From 1839 until 1940, the letters pages of The Times bore traditional witness to the cuckoo’s first call of spring. In his synoptic survey of all things avian, Birds Britannica, Mark Cocker records that on 6 February 1913, one correspondent, R Lydekker, FRS, proudly announced: ‘While gardening this afternoon I heard a faint note which led me to say to my under-gardener, who was working with me, “Was that the cuckoo?”’ This scene – which sounds more like a Harry Enfield sketch to modern ears – was supplanted six days later. In a second letter, Lydekker was forced to admit that, ‘in common with many other persons, I have been completely deceived’. What he’d actually heard was a bricklayer imitating the bird. It was an ironic deception, since the cuckoo itself relies for its very existence on mimicry.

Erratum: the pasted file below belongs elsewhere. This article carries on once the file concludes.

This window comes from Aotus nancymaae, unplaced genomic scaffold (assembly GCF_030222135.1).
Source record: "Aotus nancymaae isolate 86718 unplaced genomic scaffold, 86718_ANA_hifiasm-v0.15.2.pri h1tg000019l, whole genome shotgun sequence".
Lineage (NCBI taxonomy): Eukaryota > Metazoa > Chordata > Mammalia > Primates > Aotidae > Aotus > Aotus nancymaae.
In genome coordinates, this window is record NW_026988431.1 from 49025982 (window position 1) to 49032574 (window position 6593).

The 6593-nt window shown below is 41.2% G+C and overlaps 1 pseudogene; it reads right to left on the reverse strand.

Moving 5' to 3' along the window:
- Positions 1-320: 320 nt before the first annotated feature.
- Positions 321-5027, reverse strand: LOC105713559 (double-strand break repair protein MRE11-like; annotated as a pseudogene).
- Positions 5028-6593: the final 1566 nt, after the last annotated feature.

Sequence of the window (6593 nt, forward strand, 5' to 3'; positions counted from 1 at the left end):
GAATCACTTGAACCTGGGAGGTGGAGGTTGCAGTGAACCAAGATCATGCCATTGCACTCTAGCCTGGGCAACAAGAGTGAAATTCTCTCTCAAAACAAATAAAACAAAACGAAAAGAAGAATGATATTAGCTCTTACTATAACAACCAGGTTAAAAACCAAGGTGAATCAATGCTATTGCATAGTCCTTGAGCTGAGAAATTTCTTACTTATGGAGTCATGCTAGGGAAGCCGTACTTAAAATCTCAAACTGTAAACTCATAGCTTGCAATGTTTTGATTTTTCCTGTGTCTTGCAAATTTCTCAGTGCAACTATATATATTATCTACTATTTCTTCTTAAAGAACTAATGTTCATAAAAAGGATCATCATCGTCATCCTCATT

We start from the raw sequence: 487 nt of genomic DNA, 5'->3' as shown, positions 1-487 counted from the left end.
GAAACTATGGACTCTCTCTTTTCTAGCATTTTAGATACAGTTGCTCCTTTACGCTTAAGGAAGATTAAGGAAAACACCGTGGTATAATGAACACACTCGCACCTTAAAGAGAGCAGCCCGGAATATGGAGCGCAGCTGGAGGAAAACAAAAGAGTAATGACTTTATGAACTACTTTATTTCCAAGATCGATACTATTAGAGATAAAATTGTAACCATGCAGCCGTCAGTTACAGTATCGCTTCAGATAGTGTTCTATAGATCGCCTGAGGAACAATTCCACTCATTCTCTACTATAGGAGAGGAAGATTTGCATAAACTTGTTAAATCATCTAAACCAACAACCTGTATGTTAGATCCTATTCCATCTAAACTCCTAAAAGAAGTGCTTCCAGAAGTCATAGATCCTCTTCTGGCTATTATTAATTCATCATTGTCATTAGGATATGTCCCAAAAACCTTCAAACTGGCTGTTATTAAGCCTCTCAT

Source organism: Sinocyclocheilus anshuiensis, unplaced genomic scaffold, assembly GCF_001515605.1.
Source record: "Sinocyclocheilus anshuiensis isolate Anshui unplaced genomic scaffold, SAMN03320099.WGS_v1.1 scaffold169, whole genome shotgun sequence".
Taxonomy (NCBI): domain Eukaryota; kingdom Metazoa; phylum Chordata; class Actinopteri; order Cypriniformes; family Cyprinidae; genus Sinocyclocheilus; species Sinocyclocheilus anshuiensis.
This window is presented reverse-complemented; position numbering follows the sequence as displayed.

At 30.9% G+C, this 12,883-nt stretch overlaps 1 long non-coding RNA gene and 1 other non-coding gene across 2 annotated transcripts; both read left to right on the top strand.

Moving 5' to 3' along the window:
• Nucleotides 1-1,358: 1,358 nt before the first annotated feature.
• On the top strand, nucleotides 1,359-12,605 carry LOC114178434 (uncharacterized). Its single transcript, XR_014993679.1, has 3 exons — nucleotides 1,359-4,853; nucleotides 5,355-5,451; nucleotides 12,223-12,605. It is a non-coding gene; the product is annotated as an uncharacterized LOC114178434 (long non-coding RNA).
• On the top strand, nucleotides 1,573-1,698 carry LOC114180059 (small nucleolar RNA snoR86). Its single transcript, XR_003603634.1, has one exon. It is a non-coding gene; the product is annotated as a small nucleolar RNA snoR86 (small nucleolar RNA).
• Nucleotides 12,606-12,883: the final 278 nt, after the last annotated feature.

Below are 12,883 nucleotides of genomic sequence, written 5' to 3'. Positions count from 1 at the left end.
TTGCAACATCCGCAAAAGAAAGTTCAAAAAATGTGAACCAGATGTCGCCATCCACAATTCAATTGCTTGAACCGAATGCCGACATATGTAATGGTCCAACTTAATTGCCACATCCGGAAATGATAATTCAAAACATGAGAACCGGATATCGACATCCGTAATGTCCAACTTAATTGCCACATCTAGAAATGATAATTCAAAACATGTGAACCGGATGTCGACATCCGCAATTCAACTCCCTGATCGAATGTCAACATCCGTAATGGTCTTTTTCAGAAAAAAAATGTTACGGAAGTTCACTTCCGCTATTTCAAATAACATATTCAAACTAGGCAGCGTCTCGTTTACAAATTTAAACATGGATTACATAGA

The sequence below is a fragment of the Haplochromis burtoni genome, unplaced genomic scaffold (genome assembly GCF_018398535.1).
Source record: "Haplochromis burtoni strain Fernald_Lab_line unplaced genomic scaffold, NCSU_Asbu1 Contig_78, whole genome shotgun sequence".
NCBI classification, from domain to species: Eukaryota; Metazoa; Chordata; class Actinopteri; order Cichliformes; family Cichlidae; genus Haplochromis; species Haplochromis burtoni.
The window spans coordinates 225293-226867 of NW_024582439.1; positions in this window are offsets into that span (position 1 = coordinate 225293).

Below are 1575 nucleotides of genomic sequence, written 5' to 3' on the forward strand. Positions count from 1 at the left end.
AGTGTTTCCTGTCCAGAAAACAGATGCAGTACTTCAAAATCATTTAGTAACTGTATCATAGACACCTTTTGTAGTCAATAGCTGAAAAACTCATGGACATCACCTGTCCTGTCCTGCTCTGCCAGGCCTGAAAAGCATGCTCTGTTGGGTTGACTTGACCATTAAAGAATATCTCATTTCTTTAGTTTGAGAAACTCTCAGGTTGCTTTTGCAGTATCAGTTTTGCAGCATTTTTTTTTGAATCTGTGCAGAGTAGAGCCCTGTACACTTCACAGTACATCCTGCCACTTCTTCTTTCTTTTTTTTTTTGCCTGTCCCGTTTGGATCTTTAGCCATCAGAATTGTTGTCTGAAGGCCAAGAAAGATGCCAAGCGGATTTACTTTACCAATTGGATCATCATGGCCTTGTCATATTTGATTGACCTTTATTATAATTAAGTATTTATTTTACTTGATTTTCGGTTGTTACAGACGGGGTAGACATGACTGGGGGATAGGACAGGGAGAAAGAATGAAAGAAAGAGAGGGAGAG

Why is the cuckoo so firmly lodged in our culture? Part of the reason is that evocative two-note call, which sounds so close to the human voice that Lydekker mistook one for the other. But perhaps we also sneakingly admire the way it lays its eggs in other birds’ nests, where its progeny grows fatter than the hosts’ own chicks – which are turfed out of the nest, tumbling to their deaths. On and on the cuckoo chick begs, its voracious gape opening ever wider for grubs. Do we respect such a parasite for its ingenuity? Or do we look on with a kind of fascinated horror at this avian benefit cheat, succoured on another’s charity?
To address this question and many others, Cambridge zoologist Nick Davies offers the fruit of thirty summers spent on Wicken Fen. He paints a vivid portrait of the place, evoking the spirits of Hereward the Wake and the floating ship of Ely Cathedral. Here, in this liminal zone – neither